Ken Layne

Ken Layne is an American writer, publisher and broadcaster best known for his political blogging in the early 2000s and his association with Gawker Media and Wonkette from 2006 to 2012. He is the proprietor of Desert Oracle, a self-published periodical and radio program exploring themes related to the Mojave Desert and the Southwestern United States.

Ken Layne
Ken Layne.jpg
Ken Layne at 92YTribeca in New York.
  • Writer
  • publisher
  • broadcaster
Known forWonkette, Desert Oracle
Notable work
Dignity (2011)


Early careerEdit

After graduating from a San Diego, California magnet high school focused on broadcast journalism,[1] Layne began his career in the mid-1980s reporting for Southern California newspapers[2] before moving to Europe, where he worked for television, radio, and print journalism outlets in Macedonia,[3] the Czech Republic, and Hungary.[1] In the late 1990s, Layne returned to the United States[4] and turned to online journalism exclusively.[2]

In April 1997, Layne co-founded,[5] an online publication in the "brassy style of tabloid newspapers", with $50,000 in savings.[6] While unprofitable as a company,[5] attained notoriety as an "unabashed scandal-monger"[6] and for suing a Florida advertising company for appropriating its intellectual property, "a talking ham sandwich that gives advice".[4]

Layne's next venture was, co-founded in 2001 with future Reason editor-in-chief Matt Welch, focused in part on criticism of Los Angeles' last remaining daily newspaper, the Los Angeles Times. The "Examiner" name was intended as homage to the defunct Los Angeles Herald Examiner. In early 2003, former Los Angeles mayor Richard Riordan announced his intentions to publish a full-color, 52-page, tabloid-format print edition called Los Angeles Examiner, with Layne as editor, intended to improve on the Times' local reporting.[7] A prototype was produced and circulated among potential investors and advertisers,[8] however the project was shelved after Riordan delayed its launch in May 2003.[9]

During this time period, Layne also received attention for blogging at his personal website,,[10][11] and became known in the early 2000s American political and technology blogosphere for a quote directed at the mainstream media: "We can fact-check your ass".[12][13][14] Another Layne project of the era was called Highways West, a travel website about the Western United States, announced in January 2005.[15][16]

Gawker Media and WonketteEdit

In April 2005, Layne joined with former Gawker editor Choire Sicha to launch Sploid, a Drudge Report-inspired,[17] "tabloid-emulating" website for Gawker Media,[18] devoted to breaking news.[17] He later became "national correspondent" for the flagship Gawker website.[19]

Layne became the West Coast writer for Gawker Media's "absurdist" and "vicious"[2] political humor site Wonkette in 2006, and later its managing editor.[18] Gawker owner Nick Denton spun off Wonkette in 2008, along with two other websites, and Layne became Wonkette's owner.[20]

In 2009, MSNBC's Keith Olbermann named Layne and Wonkette in his "Worst Person in the World" segment[2] for allegedly mischaracterizing a temporary absence from his television program.[21][22] In 2011, Wonkette faced media criticism and desertion by advertisers after a writer mocked Trig Palin, the child of 2008 Republican vice presidential nominee Sarah Palin, who has Down syndrome. Layne deleted the post after several advertisers, including Papa John's Pizza, pulled their advertising from the site.[23][24]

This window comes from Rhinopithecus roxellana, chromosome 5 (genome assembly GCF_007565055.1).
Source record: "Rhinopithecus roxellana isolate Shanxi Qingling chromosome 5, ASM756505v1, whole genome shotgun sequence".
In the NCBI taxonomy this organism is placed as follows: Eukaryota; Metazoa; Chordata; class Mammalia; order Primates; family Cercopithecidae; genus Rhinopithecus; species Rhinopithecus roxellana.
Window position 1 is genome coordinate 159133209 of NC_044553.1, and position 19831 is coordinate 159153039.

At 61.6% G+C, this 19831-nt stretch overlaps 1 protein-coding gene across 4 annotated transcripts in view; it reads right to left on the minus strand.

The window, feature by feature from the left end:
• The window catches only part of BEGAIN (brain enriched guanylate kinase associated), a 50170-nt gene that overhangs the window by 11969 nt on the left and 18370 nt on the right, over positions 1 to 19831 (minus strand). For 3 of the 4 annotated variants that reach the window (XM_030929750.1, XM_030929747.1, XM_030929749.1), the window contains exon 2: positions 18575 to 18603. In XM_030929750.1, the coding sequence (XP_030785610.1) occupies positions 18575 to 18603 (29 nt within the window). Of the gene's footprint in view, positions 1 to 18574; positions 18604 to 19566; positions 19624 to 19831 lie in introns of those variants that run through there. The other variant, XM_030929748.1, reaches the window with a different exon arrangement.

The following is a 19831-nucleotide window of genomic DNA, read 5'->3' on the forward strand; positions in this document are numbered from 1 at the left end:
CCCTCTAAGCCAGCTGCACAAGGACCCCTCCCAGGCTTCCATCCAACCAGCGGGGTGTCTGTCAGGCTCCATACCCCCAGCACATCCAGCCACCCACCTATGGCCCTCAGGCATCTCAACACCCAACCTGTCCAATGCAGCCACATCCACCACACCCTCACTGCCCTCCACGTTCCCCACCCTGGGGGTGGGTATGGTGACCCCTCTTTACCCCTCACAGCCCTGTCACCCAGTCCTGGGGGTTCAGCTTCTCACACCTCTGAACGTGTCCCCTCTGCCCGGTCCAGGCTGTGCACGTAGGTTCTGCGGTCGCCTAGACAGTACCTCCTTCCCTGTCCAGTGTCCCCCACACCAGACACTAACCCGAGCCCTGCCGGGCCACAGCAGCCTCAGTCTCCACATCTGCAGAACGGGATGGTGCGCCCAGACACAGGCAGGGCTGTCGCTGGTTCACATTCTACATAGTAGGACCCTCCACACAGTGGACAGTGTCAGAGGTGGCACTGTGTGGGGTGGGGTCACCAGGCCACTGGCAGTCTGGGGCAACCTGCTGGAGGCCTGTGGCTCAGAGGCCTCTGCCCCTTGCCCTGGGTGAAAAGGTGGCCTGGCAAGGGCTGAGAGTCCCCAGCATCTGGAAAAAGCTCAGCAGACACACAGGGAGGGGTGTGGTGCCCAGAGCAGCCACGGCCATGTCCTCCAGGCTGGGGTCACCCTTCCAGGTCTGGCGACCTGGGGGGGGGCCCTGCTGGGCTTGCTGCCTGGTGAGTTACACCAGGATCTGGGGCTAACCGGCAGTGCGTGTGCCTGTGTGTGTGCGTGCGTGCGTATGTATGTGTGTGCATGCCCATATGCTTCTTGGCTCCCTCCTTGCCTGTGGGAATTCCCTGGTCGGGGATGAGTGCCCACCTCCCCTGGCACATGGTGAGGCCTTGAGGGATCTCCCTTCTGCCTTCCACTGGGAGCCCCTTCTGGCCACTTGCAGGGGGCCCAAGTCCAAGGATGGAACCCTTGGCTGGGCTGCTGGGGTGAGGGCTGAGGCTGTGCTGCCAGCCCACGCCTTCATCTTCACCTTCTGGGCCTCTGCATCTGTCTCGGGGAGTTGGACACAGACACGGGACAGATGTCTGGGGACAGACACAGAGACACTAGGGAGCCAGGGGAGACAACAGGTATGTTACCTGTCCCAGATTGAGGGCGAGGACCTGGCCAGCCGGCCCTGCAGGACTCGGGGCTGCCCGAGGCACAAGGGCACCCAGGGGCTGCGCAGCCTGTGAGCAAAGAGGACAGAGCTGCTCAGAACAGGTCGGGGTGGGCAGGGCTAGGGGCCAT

Layne sold Wonkette to Los Angeles journalist Rebecca Schoenkopf in 2012.[18] Of his career writing for the Gawker Media sites, Layne said in 2018: "All of that I did from the desert, and no one knew".[1]

Desert OracleEdit

In February 2015, Layne created Desert Oracle: The Voice of the Desert,[19] a quarterly periodical focused on the "weirdness of the desert" in the Southwestern United States.[2] Each edition runs 44 pages, most of which is written and designed by Layne,[1] entirely in black-and-white, inside a yellow and black cover.[3] Typical content includes "adventurers' journal entries, railroad ad copy, and ... naturalists' musings", as well as stories on "alien sightings" and other paranormal phenomena.[3] Inspiration for Desert Oracle came from Randall Henderson's Desert Magazine[1] and Harry Oliver's Desert Rat Scrap Book.[19]

Published from Joshua Tree, California, Layne distributes the publications to bookstores and cafes across the desert southwest.[16] As of 2018, Desert Oracle is available in five states and reaches the majority of its readership[1] through the mail via paid subscription.[16] Layne has also collected Desert Oracle articles in book form, the first volume of which published in 2020.[25]

Desert Oracle became the basis of a weekly half-hour radio show, The Desert Oracle Radio, hosted by Layne for the community radio station KCDZ in June 2017.[16] With subject matter similar to the print version, Layne's radio show features "chilling tales of Bigfoot sightings, secret military UFO programs, missing hikers, and any number of myths and conspiracies" centered in the Mojave desert and the American Southwest.[1] The Desert Oracle Radio reaches Joshua Tree National Park and nearby towns including Pioneertown, Twentynine Palms and Yucca Valley by terrestrial broadcast;[26] the show is also available as a podcast.[3]